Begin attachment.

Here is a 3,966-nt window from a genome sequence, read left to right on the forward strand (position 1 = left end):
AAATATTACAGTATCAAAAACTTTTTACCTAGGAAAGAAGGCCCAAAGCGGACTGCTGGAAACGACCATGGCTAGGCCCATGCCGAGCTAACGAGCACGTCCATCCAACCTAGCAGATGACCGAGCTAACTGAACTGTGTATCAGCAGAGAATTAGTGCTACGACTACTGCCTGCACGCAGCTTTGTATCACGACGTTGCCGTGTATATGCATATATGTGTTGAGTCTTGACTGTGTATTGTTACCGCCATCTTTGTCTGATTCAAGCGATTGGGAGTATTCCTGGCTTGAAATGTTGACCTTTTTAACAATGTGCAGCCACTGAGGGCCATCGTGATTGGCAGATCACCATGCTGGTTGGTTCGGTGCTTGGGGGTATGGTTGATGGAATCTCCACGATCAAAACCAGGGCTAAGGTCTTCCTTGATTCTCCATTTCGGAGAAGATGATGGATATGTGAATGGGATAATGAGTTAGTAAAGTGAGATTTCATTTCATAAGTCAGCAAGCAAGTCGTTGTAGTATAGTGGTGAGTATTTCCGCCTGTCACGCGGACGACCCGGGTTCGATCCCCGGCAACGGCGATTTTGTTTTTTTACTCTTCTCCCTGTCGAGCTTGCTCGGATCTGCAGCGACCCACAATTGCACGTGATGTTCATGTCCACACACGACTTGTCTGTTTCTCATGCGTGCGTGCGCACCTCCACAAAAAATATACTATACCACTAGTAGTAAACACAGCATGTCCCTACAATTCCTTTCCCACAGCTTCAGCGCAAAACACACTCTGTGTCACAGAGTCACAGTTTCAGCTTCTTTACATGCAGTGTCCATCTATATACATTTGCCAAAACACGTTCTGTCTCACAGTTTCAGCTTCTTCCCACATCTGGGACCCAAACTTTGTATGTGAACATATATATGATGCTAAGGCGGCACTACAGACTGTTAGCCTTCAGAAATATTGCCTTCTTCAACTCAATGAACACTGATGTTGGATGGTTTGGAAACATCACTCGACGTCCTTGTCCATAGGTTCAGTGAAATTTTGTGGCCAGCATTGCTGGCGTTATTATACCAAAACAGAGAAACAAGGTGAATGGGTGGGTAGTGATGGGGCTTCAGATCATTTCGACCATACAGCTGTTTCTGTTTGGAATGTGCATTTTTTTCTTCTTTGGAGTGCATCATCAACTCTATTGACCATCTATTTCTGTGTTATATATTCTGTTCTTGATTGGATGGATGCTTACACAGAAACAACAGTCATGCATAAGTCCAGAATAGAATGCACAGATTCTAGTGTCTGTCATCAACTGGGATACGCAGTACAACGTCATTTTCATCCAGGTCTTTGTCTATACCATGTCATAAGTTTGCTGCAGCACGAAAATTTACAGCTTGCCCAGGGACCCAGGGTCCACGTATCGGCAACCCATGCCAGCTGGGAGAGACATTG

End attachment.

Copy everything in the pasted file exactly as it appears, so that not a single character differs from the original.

Here is a 3,966-nt window from a genome sequence, read left to right on the forward strand (position 1 = left end):
AAATATTACAGTATCAAAAACTTTTTACCTAGGAAAGAAGGCCCAAAGCGGACTGCTGGAAACGACCATGGCTAGGCCCATGCCGAGCTAACGAGCACGTCCATCCAACCTAGCAGATGACCGAGCTAACTGAACTGTGTATCAGCAGAGAATTAGTGCTACGACTACTGCCTGCACGCAGCTTTGTATCACGACGTTGCCGTGTATATGCATATATGTGTTGAGTCTTGACTGTGTATTGTTACCGCCATCTTTGTCTGATTCAAGCGATTGGGAGTATTCCTGGCTTGAAATGTTGACCTTTTTAACAATGTGCAGCCACTGAGGGCCATCGTGATTGGCAGATCACCATGCTGGTTGGTTCGGTGCTTGGGGGTATGGTTGATGGAATCTCCACGATCAAAACCAGGGCTAAGGTCTTCCTTGATTCTCCATTTCGGAGAAGATGATGGATATGTGAATGGGATAATGAGTTAGTAAAGTGAGATTTCATTTCATAAGTCAGCAAGCAAGTCGTTGTAGTATAGTGGTGAGTATTTCCGCCTGTCACGCGGACGACCCGGGTTCGATCCCCGGCAACGGCGATTTTGTTTTTTTACTCTTCTCCCTGTCGAGCTTGCTCGGATCTGCAGCGACCCACAATTGCACGTGATGTTCATGTCCACACACGACTTGTCTGTTTCTCATGCGTGCGTGCGCACCTCCACAAAAAATATACTATACCACTAGTAGTAAACACAGCATGTCCCTACAATTCCTTTCCCACAGCTTCAGCGCAAAACACACTCTGTGTCACAGAGTCACAGTTTCAGCTTCTTTACATGCAGTGTCCATCTATATACATTTGCCAAAACACGTTCTGTCTCACAGTTTCAGCTTCTTCCCACATCTGGGACCCAAACTTTGTATGTGAACATATATATGATGCTAAGGCGGCACTACAGACTGTTAGCCTTCAGAAATATTGCCTTCTTCAACTCAATGAACACTGATGTTGGATGGTTTGGAAACATCACTCGACGTCCTTGTCCATAGGTTCAGTGAAATTTTGTGGCCAGCATTGCTGGCGTTATTATACCAAAACAGAGAAACAAGGTGAATGGGTGGGTAGTGATGGGGCTTCAGATCATTTCGACCATACAGCTGTTTCTGTTTGGAATGTGCATTTTTTTCTTCTTTGGAGTGCATCATCAACTCTATTGACCATCTATTTCTGTGTTATATATTCTGTTCTTGATTGGATGGATGCTTACACAGAAACAACAGTCATGCATAAGTCCAGAATAGAATGCACAGATTCTAGTGTCTGTCATCAACTGGGATACGCAGTACAACGTCATTTTCATCCAGGTCTTTGTCTATACCATGTCATAAGTTTGCTGCAGCACGAAAATTTACAGCTTGCCCAGGGACCCAGGGTCCACGTATCGGCAACCCATGCCAGCTGGGAGAGACATTG